Review: Wolfsong by Amanda Prantera

First off, a huge thank you to Anna at Quartet Books for sending me a copy of Wolfsong to review. It’s completely different to any other werewolf-y novels you may have read recently – it’s not YA and possesses a completely unique, beautiful prose. It’s released in the UK on 26th January 2012 and I really recommend pre-ordering a copy with any Christmas book vouchers.

When nineteen-year-old Sarah receives an invitation to a society ball from a notorious aristocratic socialite, she assumes there must have been some mistake. What could Nico, the belle of swinging sixties London, want with Sarah, a trainee secretary with a chequered past? Yet Nico has sniffed Sarah out for a reason. Like Nico herself, Sarah is not-quite human – she is a wolf and a woman trapped in the same body. Bound together by their shared fate the two girls descend together into a dream-world of louche parties, country estates, Italian noblemen and increasingly animalistic instincts… But there are choices to be made. And when Nico disappears one freezing winter, Sarah is left to make the final decision on her own.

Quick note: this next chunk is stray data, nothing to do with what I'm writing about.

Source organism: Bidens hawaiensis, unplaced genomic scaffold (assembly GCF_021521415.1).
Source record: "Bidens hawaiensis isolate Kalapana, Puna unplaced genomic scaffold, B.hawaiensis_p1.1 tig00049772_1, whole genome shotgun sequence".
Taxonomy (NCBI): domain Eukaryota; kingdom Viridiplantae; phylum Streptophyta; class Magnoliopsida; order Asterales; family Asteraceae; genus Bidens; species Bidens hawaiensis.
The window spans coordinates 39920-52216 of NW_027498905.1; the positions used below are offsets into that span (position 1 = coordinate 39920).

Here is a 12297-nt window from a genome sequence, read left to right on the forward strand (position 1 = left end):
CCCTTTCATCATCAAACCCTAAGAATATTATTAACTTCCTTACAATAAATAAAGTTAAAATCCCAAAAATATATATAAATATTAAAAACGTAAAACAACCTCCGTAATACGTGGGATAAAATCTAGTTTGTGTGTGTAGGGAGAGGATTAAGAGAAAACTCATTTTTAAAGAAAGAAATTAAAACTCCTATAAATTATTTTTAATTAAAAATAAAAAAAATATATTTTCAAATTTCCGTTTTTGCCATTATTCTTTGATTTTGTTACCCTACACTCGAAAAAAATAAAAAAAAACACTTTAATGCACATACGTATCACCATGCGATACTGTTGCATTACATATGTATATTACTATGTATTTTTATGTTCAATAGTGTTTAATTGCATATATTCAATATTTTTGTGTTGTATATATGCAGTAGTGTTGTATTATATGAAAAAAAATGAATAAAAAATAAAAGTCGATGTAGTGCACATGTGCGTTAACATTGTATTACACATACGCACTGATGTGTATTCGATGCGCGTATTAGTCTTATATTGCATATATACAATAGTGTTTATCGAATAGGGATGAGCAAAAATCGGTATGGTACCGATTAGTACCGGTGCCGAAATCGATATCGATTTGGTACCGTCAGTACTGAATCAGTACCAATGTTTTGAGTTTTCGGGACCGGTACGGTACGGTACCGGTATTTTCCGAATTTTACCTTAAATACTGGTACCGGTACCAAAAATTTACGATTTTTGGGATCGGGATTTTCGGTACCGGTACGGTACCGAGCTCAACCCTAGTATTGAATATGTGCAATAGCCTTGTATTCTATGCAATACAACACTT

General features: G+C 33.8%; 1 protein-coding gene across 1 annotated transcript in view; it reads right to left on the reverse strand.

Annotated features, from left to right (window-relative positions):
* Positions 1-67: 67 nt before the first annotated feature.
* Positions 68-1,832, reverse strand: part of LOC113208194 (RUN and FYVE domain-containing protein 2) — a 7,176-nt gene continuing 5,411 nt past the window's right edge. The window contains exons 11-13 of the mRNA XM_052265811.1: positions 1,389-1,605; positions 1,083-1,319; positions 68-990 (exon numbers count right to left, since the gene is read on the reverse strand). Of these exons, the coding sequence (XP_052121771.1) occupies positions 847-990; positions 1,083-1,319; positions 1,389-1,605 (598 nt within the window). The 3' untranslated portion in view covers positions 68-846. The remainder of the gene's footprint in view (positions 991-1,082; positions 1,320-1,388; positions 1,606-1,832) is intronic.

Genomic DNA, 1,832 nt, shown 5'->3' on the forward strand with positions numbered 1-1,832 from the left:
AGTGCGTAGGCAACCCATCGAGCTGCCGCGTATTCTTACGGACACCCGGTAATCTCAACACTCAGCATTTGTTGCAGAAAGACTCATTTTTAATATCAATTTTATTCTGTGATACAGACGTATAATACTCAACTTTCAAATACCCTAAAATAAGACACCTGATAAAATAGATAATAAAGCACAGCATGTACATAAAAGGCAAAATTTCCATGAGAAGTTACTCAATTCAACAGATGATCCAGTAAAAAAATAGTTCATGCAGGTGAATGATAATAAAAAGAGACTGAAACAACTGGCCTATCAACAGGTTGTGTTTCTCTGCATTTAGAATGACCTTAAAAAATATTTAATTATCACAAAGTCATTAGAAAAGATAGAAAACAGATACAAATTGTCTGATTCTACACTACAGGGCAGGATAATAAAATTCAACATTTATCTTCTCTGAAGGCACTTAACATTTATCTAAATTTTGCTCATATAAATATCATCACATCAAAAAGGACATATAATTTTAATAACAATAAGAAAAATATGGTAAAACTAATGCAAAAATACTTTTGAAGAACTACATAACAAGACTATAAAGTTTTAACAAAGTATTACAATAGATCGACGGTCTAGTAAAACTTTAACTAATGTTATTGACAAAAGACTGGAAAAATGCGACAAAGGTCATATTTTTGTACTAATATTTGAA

The mysterious blurb doesn’t really give you all that information about the plot of Wolfsong but that seems to almost work in its favour. It’s a short book and so the majority is given over to the life and society of Nico and Sarah – the fact that they’re werewolves seems almost incidental. It’s only approaching the end that the implications and hardships are shown and it’s a shock when they are. I was completely blown away because I just didn’t see it coming.

Just to re-emphasise – this isn’t Young Adult. It’s one of those rare books that manage to take a topic that’s usually dealt with on a lighter note, and turn it into a mature, literary masterpiece. The prose is beautiful – both the descriptions of the many soirĂ©es attended and those of the Italian countryside are stunning and create a sleek, dark atmosphere.

It’s not a long book and it’s not a particularly fast-paced one either, but the growing relationships and settings pull the reader in and hold them past. By the time, the plot started to thicken, I was already hooked.

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